Faculty Writing: the Vice of Nationalism and Self-tracking and Surveillance

In Foreign Policy, Suzanne Schneider dissects Yoram Hazony’s tract The Virtues of Nationalism, an ironically “deeply global” book that “underscores the common underpinnings of the Israeli right, the Trump administration, ethnonationalists, and indeed neofascists the world over.” Hazony’s ahistorical book, which simply bypasses with nothing more than a footnote the serious scholarship of Benedict Anderson and Ernst Gellner, posits an image of the state that’s “patriarchal, blood-based, and remarkably stable over time.” Thus, “like all reactionaries who appeal to some primordial way of the world, Hazony doesn’t so much as argue for a return to what has passed as inaugurate something new.”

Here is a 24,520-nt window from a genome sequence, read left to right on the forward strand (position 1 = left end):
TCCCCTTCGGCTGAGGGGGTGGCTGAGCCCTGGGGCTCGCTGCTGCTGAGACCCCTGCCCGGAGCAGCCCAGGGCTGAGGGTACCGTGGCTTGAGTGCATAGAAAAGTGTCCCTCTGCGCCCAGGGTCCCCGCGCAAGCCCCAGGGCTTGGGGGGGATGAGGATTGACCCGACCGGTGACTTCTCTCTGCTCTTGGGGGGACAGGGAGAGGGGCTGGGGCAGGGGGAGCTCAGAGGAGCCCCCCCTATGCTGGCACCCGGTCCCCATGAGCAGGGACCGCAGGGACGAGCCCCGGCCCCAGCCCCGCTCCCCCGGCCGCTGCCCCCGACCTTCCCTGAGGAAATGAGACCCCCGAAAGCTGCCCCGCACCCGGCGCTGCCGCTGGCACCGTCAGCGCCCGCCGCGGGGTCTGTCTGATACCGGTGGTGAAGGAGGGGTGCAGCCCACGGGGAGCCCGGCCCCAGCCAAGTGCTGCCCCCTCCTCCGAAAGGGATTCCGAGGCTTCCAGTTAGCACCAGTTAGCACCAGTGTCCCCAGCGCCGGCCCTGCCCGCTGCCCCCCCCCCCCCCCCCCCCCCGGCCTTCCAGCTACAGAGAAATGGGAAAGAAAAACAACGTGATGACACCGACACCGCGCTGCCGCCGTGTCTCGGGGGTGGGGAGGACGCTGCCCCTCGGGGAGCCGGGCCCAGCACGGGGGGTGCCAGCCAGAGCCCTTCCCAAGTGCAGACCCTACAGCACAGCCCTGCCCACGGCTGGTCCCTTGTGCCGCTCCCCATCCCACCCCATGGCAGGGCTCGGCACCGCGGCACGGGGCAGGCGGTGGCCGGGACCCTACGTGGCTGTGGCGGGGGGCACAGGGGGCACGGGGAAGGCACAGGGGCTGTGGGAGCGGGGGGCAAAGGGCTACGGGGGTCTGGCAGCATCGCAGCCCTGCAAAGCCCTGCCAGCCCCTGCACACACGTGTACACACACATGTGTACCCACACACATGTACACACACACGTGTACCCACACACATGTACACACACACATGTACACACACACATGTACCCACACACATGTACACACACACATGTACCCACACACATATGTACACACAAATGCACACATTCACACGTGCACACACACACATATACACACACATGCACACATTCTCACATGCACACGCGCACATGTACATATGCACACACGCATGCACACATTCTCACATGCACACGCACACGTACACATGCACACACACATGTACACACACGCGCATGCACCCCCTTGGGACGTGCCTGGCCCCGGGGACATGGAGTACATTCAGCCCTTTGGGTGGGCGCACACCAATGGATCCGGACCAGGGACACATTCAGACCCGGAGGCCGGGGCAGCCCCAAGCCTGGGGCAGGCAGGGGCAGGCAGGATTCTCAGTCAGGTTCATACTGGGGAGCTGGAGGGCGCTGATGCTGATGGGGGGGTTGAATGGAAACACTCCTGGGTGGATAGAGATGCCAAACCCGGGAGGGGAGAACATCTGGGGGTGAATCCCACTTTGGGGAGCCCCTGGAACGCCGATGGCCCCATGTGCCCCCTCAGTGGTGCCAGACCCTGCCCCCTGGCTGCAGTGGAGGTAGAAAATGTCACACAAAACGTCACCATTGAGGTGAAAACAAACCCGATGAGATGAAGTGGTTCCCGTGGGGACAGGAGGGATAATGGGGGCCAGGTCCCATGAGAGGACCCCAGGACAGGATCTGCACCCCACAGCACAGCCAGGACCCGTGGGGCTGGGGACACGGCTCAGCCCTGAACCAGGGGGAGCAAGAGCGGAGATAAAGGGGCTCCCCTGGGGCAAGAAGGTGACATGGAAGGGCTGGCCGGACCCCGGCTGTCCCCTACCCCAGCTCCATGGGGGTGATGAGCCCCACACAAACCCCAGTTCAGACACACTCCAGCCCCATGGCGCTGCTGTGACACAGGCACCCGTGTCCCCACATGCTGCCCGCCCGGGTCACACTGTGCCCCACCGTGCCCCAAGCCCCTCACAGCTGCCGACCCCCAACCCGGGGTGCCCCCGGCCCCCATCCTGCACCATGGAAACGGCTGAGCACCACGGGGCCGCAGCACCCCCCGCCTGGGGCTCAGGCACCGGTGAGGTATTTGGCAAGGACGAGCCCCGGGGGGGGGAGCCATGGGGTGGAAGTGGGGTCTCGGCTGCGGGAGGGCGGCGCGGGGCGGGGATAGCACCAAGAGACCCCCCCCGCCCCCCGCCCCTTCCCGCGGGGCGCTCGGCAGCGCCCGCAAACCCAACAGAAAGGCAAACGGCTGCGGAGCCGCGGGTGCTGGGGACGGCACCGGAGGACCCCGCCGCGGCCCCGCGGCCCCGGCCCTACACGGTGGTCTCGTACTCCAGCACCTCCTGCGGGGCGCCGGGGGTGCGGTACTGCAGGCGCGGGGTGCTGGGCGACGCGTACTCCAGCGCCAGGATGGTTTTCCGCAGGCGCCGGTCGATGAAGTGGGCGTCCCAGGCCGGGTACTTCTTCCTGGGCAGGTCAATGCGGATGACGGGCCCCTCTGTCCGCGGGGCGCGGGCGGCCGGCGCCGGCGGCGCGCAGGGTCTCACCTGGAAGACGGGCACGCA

In Real Life, Danya Glabau writes, personally, on the temptations of self-tracking. “While digital self-tracking might seem to be the answer to someone like me who seeks to become a parent, using it to record evidence of all the ways that the parent might set the child up for failure could make it easier to revisit the sins of the mother upon the child. … Is the Apple Watch truly a guardian, caring for our well-being — or is it a warden, watching and waiting for us to make a misstep?”



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